It was striking that on Sunday night, before addressing 100,000 supporters at the Zócalo, the historic center of Mexico City, AMLO gave a victory speech that included, among other assurances, a pledge to respect the autonomy of Mexico’s central bank – the antithesis of a populist rallying cry.
Mexico’s relationship with the United States, an issue that did not dominate the election, will provide an early opportunity for AMLO to confound his critics, reassure international investors, and prove himself presidential. AMLO and Donald Trump are very different men from very different backgrounds, but both leaders are feisty economic nationalists, with a picaresque knack for taking down opponents with stinging put-downs and nicknames. They both came to office suspicious of the world beyond their borders and peddling nostalgia to the disaffected. They both promise quick cures to their nation’s various problems, asking people to trust the force of their personality over any policy nuance. Early in 2017 AMLO published a taunting book called “Oye, Trump” (“Listen Up, Trump!”), and has called him “erratic and arrogant.”
And yet both Trump and AMLO may find it tempting to establish a working relationship that lessens trade and immigration tensions. Trump has shown he is more interested in deal-making with worthy adversaries than in rewarding loyal allies, which Mexico’s previous governments have been. If he agrees to a modernization of NAFTA with AMLO, Trump could spin it as an improvement over “the bad deal” his predecessors made. Moreover, Trump could claim that it took his personal involvement, and his engagement with a new Mexican president supposedly elected to oppose him, to “fix” the relationship. Up until now, the Trump administration’s relationship with the Mexican government has been conducted largely through an unusually private back channel between Trump son-in-law and adviser Jared Kushner and the current foreign minister, Luis Videgaray. With AMLO’s election, that channel will be closed, and Trump himself will likely assume a greater role in the relationship.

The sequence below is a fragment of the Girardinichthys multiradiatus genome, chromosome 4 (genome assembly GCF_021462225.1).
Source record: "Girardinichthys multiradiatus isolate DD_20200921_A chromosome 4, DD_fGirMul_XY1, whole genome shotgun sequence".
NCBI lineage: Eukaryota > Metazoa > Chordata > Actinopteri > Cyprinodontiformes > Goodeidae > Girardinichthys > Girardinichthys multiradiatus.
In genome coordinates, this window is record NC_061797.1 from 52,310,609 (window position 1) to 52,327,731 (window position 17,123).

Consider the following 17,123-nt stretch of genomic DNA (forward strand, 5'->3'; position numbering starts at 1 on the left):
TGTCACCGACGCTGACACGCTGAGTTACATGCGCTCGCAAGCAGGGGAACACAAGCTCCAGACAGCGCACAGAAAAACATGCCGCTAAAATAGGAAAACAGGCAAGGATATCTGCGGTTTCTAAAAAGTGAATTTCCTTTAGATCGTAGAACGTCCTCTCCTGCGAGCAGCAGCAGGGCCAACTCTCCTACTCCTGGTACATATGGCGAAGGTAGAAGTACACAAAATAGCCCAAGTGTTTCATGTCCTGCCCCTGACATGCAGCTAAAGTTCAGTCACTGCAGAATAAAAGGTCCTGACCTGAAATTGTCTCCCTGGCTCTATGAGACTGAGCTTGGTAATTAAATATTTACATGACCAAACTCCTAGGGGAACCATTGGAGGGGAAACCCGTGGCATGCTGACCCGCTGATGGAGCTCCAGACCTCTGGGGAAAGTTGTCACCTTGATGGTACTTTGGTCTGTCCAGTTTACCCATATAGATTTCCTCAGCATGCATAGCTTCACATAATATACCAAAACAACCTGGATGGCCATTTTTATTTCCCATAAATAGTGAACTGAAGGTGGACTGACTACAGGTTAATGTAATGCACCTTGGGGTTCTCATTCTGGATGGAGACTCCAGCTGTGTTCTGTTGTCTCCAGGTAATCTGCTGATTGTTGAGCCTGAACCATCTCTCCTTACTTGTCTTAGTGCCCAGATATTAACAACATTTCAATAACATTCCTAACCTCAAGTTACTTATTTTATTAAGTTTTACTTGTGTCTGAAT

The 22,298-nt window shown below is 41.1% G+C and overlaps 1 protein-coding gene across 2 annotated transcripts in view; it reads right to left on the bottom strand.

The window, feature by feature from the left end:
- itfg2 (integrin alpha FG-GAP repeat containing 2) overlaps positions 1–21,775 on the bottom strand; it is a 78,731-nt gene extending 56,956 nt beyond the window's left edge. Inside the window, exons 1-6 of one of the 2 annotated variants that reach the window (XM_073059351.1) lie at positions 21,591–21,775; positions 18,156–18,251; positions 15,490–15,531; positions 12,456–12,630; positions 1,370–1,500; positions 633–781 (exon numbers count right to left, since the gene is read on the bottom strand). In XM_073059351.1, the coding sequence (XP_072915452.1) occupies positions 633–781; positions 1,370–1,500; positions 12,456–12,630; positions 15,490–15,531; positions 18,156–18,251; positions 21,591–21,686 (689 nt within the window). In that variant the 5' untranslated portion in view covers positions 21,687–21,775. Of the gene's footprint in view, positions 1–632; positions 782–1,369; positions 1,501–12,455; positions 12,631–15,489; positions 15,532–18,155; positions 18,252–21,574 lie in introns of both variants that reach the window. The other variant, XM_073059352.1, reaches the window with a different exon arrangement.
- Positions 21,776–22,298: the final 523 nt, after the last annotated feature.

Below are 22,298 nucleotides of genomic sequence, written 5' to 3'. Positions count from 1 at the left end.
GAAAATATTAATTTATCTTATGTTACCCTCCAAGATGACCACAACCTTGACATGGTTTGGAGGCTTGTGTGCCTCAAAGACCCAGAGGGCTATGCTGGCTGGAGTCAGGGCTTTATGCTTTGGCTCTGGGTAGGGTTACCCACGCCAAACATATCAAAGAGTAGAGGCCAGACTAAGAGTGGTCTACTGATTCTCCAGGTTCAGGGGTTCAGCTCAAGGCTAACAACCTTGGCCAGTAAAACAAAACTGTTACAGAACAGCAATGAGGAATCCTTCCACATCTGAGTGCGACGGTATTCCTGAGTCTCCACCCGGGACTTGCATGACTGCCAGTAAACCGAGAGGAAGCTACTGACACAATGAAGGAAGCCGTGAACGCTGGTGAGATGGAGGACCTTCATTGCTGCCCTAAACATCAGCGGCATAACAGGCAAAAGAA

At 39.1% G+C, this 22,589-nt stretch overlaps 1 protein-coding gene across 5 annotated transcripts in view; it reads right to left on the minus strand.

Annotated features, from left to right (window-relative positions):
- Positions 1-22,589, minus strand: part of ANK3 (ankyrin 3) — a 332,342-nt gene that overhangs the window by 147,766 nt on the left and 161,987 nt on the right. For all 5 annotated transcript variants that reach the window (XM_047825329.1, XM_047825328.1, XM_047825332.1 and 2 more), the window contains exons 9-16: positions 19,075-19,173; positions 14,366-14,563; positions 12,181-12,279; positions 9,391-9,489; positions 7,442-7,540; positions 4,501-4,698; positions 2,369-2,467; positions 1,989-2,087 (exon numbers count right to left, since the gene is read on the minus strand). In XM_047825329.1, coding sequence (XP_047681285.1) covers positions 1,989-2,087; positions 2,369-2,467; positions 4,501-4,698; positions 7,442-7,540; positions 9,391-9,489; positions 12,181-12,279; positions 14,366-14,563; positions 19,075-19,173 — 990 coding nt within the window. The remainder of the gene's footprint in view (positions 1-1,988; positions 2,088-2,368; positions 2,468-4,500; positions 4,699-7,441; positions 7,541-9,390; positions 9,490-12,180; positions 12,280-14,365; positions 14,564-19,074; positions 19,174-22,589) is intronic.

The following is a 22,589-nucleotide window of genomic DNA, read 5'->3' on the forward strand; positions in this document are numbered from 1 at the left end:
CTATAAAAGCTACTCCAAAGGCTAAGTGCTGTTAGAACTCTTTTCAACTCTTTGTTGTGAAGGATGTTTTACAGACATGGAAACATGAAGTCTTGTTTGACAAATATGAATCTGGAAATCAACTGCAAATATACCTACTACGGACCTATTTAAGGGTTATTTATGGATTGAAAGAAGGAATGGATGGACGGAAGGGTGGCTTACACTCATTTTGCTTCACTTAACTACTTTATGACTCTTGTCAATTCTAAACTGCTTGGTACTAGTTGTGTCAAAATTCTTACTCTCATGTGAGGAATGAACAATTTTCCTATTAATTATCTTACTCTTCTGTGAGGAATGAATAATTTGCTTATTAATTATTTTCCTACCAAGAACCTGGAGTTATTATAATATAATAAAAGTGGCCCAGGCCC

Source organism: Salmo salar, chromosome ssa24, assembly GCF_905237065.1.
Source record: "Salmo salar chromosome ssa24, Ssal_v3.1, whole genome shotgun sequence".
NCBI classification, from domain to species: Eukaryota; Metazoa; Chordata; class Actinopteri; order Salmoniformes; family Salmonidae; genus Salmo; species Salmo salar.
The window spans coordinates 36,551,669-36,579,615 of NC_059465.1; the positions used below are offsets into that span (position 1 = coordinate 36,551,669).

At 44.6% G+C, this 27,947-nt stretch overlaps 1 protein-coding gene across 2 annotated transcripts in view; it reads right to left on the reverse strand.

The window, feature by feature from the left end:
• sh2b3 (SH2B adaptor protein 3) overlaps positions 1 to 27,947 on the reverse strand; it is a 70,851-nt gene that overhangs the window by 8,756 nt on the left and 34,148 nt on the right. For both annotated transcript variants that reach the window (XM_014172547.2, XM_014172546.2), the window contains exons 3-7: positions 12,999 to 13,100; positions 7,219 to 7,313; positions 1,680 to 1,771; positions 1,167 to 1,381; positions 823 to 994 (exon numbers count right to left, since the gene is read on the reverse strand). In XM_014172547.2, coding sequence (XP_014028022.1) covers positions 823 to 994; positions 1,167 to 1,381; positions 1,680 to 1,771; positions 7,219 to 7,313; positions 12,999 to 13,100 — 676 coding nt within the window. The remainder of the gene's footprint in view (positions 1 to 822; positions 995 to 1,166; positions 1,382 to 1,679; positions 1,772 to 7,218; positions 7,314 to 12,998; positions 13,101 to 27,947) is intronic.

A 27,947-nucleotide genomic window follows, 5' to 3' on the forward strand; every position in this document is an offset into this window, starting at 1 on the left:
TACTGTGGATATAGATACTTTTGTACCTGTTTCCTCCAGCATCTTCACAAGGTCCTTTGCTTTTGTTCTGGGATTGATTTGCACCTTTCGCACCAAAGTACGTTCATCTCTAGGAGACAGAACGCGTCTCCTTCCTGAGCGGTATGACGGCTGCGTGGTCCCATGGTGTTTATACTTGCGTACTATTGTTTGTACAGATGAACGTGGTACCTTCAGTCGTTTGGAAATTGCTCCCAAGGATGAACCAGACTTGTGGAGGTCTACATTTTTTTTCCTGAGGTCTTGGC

Already, on Sunday night, Trump sent out a surprisingly friendly congratulatory tweet, and on Monday, the two men spoke on the telephone for 30 minutes, in a call that both sides characterized as positive.
Talking about his approach to the bilateral relationship, AMLO told Mexican media: “We are not going to fight. We are always going to seek for there to be an agreement. ... We are going to extend our frank hand to seek a relation of friendship, I repeat, of cooperation with the United States.”
AMLO’s base might prefer a different type of rhetoric aimed at the Trump administration, but the president-elect might see in a working relationship with Trump the surest way of silencing critics who claimed he was temperamentally unfit to be president and cut from the same cloth as anti-U.S. Latin American socialists. It would also go a long way towards reassuring foreign investors thinking about pulling their money out of Mexico.
A lot can go wrong, of course. If Trump continues to insult Mexico or sticks to unrealistic negotiating positions in NAFTA talks with Mexico and Canada, AMLO will be more ready than his predecessor Peña Nieto to respond in kind, or simply walk away from the trade deal.
But in the meantime, the prospect of making a partnership with Trump looms before him – a bold political move, the ultimate of all Quinazos.
Andrés Martinez is a professor of practice at the Walter Cronkite School of Journalism and Mass Communication at Arizona State University and the editorial director of Future Tense at New America. @andresDCmtz
The views expressed in this article are not those of Reuters News.